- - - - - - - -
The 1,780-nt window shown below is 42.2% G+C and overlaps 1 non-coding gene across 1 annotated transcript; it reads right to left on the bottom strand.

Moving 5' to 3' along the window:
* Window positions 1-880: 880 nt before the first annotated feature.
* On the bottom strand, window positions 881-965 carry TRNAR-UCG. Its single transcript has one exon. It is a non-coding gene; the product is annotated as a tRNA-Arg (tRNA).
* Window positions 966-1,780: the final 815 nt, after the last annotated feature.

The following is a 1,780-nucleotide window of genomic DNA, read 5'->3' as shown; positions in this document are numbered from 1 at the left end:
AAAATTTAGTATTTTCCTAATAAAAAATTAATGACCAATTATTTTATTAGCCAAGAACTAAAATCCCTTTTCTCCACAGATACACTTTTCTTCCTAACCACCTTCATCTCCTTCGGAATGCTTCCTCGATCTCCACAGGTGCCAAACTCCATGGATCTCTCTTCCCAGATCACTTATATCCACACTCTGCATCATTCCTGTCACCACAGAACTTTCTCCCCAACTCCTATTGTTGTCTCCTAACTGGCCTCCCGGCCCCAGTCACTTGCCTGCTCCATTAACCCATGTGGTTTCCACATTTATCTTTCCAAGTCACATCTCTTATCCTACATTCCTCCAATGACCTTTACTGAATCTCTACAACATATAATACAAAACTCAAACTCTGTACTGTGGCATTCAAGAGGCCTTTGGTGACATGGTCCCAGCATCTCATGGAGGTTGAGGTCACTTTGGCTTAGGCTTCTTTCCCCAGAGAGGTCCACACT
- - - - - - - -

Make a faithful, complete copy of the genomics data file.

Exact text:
The 1,780-nt window shown below is 42.2% G+C and overlaps 1 non-coding gene across 1 annotated transcript; it reads right to left on the bottom strand.

Moving 5' to 3' along the window:
* Window positions 1-880: 880 nt before the first annotated feature.
* On the bottom strand, window positions 881-965 carry TRNAR-UCG. Its single transcript has one exon. It is a non-coding gene; the product is annotated as a tRNA-Arg (tRNA).
* Window positions 966-1,780: the final 815 nt, after the last annotated feature.

The following is a 1,780-nucleotide window of genomic DNA, read 5'->3' as shown; positions in this document are numbered from 1 at the left end:
AAAATTTAGTATTTTCCTAATAAAAAATTAATGACCAATTATTTTATTAGCCAAGAACTAAAATCCCTTTTCTCCACAGATACACTTTTCTTCCTAACCACCTTCATCTCCTTCGGAATGCTTCCTCGATCTCCACAGGTGCCAAACTCCATGGATCTCTCTTCCCAGATCACTTATATCCACACTCTGCATCATTCCTGTCACCACAGAACTTTCTCCCCAACTCCTATTGTTGTCTCCTAACTGGCCTCCCGGCCCCAGTCACTTGCCTGCTCCATTAACCCATGTGGTTTCCACATTTATCTTTCCAAGTCACATCTCTTATCCTACATTCCTCCAATGACCTTTACTGAATCTCTACAACATATAATACAAAACTCAAACTCTGTACTGTGGCATTCAAGAGGCCTTTGGTGACATGGTCCCAGCATCTCATGGAGGTTGAGGTCACTTTGGCTTAGGCTTCTTTCCCCAGAGAGGTCCACACT